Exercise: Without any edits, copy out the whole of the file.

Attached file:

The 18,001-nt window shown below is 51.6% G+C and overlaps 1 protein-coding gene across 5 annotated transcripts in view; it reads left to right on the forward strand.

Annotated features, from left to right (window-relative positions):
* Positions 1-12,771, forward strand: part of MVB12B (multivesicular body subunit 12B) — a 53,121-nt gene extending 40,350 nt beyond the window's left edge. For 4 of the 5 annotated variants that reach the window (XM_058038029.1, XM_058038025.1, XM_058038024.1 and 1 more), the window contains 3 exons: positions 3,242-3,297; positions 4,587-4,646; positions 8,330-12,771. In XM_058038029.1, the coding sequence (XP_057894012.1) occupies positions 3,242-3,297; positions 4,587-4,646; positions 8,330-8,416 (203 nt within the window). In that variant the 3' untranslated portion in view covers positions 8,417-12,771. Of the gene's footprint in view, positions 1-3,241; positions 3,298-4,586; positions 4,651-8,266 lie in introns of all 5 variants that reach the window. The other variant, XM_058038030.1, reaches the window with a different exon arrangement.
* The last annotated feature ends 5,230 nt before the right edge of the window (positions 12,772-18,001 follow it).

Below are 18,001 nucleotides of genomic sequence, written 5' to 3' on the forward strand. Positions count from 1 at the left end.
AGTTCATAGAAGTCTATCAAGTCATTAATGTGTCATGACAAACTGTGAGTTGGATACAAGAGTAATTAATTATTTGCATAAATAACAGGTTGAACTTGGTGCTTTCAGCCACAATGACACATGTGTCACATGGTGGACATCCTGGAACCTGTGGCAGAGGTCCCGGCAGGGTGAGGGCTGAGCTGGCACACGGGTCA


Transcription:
The 18,001-nt window shown below is 51.6% G+C and overlaps 1 protein-coding gene across 5 annotated transcripts in view; it reads left to right on the forward strand.

Annotated features, from left to right (window-relative positions):
* Positions 1-12,771, forward strand: part of MVB12B (multivesicular body subunit 12B) — a 53,121-nt gene extending 40,350 nt beyond the window's left edge. For 4 of the 5 annotated variants that reach the window (XM_058038029.1, XM_058038025.1, XM_058038024.1 and 1 more), the window contains 3 exons: positions 3,242-3,297; positions 4,587-4,646; positions 8,330-12,771. In XM_058038029.1, the coding sequence (XP_057894012.1) occupies positions 3,242-3,297; positions 4,587-4,646; positions 8,330-8,416 (203 nt within the window). In that variant the 3' untranslated portion in view covers positions 8,417-12,771. Of the gene's footprint in view, positions 1-3,241; positions 3,298-4,586; positions 4,651-8,266 lie in introns of all 5 variants that reach the window. The other variant, XM_058038030.1, reaches the window with a different exon arrangement.
* The last annotated feature ends 5,230 nt before the right edge of the window (positions 12,772-18,001 follow it).

Below are 18,001 nucleotides of genomic sequence, written 5' to 3' on the forward strand. Positions count from 1 at the left end.
AGTTCATAGAAGTCTATCAAGTCATTAATGTGTCATGACAAACTGTGAGTTGGATACAAGAGTAATTAATTATTTGCATAAATAACAGGTTGAACTTGGTGCTTTCAGCCACAATGACACATGTGTCACATGGTGGACATCCTGGAACCTGTGGCAGAGGTCCCGGCAGGGTGAGGGCTGAGCTGGCACACGGGTCA